Last month, a small group of students from our middle school had the privilege of attending the Project Lead the Way (PLTW) National Innovation Summit in Washington, D.C. Ten years ago, PLTW was designed to promote learning in the areas of science, technology, engineering, and math (STEM) and was piloted in a dozen schools in New York. Today, almost 4,000 middle and high schools participate in this program and more than 350,000 students will take a PLTW course this school year.
Students in PLTW are encouraged to use imagination and creativity, as well as scientific processes and mathematics skills, in the classroom and then connect these learning experiences to real-life problems. The team of four students from our school investigated the problems and concerns of our playground and then used a Design Matrix to develop a realistic and innovative solution to the problem. While in Washington, D.C., the team shared their project with other student groups from schools around the country. In addition to their presentation, the team participated in the VEW Robotics Competition and toured various sites in the Capitol.
Over and over again, we, as Ohio teachers, hear how our students are falling further and further behind – behind other states and behind other countries in the world – when it comes to academics and technology. According to an annual ranking by NEWSWEEK, eighteen of The Top 100 Schools participate in the PLTW program. In 2010, only two Ohio schools made the Top 100.
All students in our middle school take a 9-week PLTW course. Some of these students may have never engaged in activities of this kind. By providing this program to everyone, students have a chance to try something new and perhaps, find something they have a passion for. Students are able to continue PLTW courses at the high school level if they choose. Again, the ultimate goal is to see an increase in enrollment in college programs that surround STEM.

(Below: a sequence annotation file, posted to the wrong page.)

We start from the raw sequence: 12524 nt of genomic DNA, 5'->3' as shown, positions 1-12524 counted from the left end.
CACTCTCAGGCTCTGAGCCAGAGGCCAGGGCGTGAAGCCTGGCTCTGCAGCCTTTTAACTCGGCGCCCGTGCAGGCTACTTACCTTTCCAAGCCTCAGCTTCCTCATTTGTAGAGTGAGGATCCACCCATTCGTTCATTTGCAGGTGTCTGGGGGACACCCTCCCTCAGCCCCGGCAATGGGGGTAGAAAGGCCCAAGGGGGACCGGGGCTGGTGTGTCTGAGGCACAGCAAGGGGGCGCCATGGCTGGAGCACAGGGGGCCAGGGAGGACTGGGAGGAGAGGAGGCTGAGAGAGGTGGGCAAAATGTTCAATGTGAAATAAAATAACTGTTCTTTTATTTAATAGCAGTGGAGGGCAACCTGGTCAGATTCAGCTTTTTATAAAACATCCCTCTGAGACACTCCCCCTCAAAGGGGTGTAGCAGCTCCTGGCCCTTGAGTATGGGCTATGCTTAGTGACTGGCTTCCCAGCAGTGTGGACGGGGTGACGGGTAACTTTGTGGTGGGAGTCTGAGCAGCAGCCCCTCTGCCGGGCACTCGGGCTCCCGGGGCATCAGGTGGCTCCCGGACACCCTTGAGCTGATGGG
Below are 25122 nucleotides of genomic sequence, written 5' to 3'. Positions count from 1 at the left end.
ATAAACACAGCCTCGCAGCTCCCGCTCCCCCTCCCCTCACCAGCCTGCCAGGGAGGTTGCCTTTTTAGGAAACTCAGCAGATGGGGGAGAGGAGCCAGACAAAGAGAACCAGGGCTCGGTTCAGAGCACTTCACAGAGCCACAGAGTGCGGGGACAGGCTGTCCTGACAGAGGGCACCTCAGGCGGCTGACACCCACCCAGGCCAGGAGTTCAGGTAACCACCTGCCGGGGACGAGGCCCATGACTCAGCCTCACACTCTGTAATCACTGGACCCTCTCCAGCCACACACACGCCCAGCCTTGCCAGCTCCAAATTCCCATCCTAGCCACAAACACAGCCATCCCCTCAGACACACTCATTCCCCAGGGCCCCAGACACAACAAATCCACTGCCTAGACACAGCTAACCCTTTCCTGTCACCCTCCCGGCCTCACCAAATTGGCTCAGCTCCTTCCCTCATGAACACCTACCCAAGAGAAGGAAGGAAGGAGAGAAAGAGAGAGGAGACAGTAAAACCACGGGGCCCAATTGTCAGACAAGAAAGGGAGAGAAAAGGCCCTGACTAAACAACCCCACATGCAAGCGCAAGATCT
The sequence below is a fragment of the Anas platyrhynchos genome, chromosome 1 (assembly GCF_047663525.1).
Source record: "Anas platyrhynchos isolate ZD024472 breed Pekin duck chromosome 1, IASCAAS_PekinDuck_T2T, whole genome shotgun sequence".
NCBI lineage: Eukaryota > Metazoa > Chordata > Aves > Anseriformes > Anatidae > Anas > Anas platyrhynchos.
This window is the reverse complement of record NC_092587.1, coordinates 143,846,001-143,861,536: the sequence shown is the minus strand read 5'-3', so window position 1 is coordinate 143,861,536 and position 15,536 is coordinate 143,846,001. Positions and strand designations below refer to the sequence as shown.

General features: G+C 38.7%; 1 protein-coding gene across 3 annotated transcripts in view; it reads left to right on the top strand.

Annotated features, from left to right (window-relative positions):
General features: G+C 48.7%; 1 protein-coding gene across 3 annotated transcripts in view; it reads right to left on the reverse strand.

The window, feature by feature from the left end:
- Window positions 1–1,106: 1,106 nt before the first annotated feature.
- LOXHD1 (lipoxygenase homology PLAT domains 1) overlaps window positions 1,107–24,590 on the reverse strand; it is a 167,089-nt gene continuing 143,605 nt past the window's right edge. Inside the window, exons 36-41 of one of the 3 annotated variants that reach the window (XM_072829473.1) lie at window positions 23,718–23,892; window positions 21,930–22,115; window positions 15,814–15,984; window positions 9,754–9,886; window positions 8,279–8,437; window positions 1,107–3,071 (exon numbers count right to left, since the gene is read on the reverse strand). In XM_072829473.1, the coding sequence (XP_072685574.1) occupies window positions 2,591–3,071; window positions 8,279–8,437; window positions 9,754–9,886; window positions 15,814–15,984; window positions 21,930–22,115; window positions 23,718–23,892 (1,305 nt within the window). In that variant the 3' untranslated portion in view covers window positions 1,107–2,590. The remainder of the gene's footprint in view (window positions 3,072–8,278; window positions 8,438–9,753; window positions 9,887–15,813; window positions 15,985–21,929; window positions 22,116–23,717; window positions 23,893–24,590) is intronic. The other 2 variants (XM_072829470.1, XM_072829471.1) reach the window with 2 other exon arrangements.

The benefits of a program like PLTW are both immediate and long-term. Daily lessons and activities are engaging and promote interaction and creativity. Hands-on learners can experiment, investigate, and problem-solve in the way that best suits their learning style. The connection between the academic content in their core classes and real-life situations is made through meaningful, purposeful activities. But perhaps most important is the indirect teaching of interpersonal skills.
Communication, collaboration, and relationship building are all life-long skills that can be gained from a program like PLTW. The students who attended the conference in Washington, D.C. had the opportunity to work with students from all over the country. The opportunity for interaction, conversation, and social networking provided an experience that many of these participants will not soon forget. It should be no surprise that these students are fostering these newfound friendships on social networking sites like Facebook and MySpace.
Teenagers need to learn how to work together, how to collaborate, how to communicate, and how to come together. Imagine the potential of the students who gathered together in Washington, D.C. last month. These teenagers, the ones who roam our hallways today, will soon grow up to become the adults who will be responsible for leading our country. By providing experiences in a “project-based program that engages the hearts and minds of thousands of middle school and high school students,” we are lighting a fire that could fuel the future.
By Melanie Krause, Dover Education Association